Best, John

4. Thank God there are tourists still here at an anonymous campground: all the cars have German plates. A funny thing, though, I secretly suspect that many of them are Croatians “pretending” to be German. Something about the strange knowing smiles on their faces, the slightly drab clothing they are wearing, and the dead-giveaway always being the brand of “shoes.” Everybody seemed mightily impressed by my American moonshoes: Rockports! At this (nameless) kamping, only deutschmarks (and of course dollars) are accepted. But then I noticed the guy from Belgium (in fact, a Walloon) whom I’d actually met before! He was reading Danté’s Divine Comedy on a fold-up chair and couldn’t believe I actally showed up: but in fact, he obviously didn’t remember me at all. And then, when I mentioned to the comely desk sergeant that I planned to leave the country real soon, a pained expression spread on her lovely high-cheekboned face I found to be not only very complimentary but wildly attractive. “Don’t worry, you should stay,” she said, “everything is going to be all right here. . .”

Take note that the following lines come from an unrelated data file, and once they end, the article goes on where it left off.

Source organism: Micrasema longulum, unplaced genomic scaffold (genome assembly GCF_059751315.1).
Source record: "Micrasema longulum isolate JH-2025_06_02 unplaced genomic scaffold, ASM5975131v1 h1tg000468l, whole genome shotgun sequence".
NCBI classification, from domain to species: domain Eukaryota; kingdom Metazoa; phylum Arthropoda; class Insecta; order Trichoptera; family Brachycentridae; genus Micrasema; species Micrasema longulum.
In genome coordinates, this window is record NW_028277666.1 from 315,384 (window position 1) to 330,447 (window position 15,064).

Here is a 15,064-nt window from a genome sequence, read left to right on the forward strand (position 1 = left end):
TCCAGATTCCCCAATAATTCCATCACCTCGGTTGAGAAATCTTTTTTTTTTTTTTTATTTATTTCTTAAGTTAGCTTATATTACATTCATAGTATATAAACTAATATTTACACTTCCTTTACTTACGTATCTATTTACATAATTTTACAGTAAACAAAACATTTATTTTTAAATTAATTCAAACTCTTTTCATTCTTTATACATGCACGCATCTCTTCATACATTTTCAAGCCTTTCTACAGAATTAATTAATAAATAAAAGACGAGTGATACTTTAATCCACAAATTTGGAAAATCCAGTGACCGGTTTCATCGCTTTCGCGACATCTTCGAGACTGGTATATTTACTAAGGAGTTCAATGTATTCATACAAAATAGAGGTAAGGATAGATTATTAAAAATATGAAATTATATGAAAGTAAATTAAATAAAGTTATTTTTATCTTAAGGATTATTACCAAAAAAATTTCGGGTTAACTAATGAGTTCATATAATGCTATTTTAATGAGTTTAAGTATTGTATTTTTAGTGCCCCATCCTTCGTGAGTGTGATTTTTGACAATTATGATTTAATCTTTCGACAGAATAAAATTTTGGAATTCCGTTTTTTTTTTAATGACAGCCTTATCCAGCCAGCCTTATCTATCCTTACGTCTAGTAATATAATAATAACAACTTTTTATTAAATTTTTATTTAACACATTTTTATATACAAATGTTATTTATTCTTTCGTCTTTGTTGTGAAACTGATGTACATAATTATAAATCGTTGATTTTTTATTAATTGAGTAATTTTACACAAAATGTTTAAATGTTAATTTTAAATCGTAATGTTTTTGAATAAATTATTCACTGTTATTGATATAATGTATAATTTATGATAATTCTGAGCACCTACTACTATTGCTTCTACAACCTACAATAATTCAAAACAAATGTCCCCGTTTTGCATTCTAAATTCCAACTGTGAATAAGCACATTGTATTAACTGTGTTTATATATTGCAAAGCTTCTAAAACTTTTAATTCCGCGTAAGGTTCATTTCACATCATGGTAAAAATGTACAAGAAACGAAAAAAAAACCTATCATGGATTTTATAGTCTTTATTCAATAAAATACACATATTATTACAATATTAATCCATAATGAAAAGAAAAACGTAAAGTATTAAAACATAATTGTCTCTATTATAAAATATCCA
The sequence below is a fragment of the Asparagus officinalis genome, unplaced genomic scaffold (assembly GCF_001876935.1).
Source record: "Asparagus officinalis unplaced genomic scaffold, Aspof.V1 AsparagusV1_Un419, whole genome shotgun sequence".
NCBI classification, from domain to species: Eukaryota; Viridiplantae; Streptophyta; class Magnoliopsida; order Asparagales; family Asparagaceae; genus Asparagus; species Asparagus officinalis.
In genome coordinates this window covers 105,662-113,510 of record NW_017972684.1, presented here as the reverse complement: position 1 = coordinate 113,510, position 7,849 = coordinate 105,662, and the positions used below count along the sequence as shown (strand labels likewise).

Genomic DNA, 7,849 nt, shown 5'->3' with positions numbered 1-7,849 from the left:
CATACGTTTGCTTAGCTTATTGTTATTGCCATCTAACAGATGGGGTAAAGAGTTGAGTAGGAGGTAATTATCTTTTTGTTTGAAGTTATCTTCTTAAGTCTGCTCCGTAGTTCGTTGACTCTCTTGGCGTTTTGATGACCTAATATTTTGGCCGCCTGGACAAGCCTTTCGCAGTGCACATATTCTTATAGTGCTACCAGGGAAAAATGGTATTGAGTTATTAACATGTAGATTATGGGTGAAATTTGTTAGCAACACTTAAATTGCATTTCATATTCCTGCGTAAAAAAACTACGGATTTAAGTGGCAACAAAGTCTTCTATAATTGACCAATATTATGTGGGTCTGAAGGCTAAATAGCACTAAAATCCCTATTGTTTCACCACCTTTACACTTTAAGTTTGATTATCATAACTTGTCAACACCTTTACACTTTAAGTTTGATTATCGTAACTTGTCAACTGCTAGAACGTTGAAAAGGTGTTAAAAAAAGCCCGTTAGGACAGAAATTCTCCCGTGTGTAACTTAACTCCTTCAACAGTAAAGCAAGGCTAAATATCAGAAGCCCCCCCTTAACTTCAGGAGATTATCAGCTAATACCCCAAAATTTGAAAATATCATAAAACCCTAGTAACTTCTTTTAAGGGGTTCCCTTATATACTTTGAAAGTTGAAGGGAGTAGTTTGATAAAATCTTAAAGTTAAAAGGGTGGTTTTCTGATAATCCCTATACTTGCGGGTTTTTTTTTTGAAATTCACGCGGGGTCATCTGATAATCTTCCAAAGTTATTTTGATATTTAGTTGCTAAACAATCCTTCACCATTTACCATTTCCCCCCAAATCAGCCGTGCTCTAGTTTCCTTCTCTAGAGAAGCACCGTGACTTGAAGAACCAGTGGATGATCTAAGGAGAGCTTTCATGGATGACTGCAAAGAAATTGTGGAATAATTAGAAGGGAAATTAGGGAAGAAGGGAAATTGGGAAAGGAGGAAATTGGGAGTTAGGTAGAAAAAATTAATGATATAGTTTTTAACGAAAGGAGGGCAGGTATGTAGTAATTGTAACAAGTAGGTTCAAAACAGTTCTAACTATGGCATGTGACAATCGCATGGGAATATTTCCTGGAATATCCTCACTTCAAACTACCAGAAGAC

Best, John

5. Hi Mom and Dad: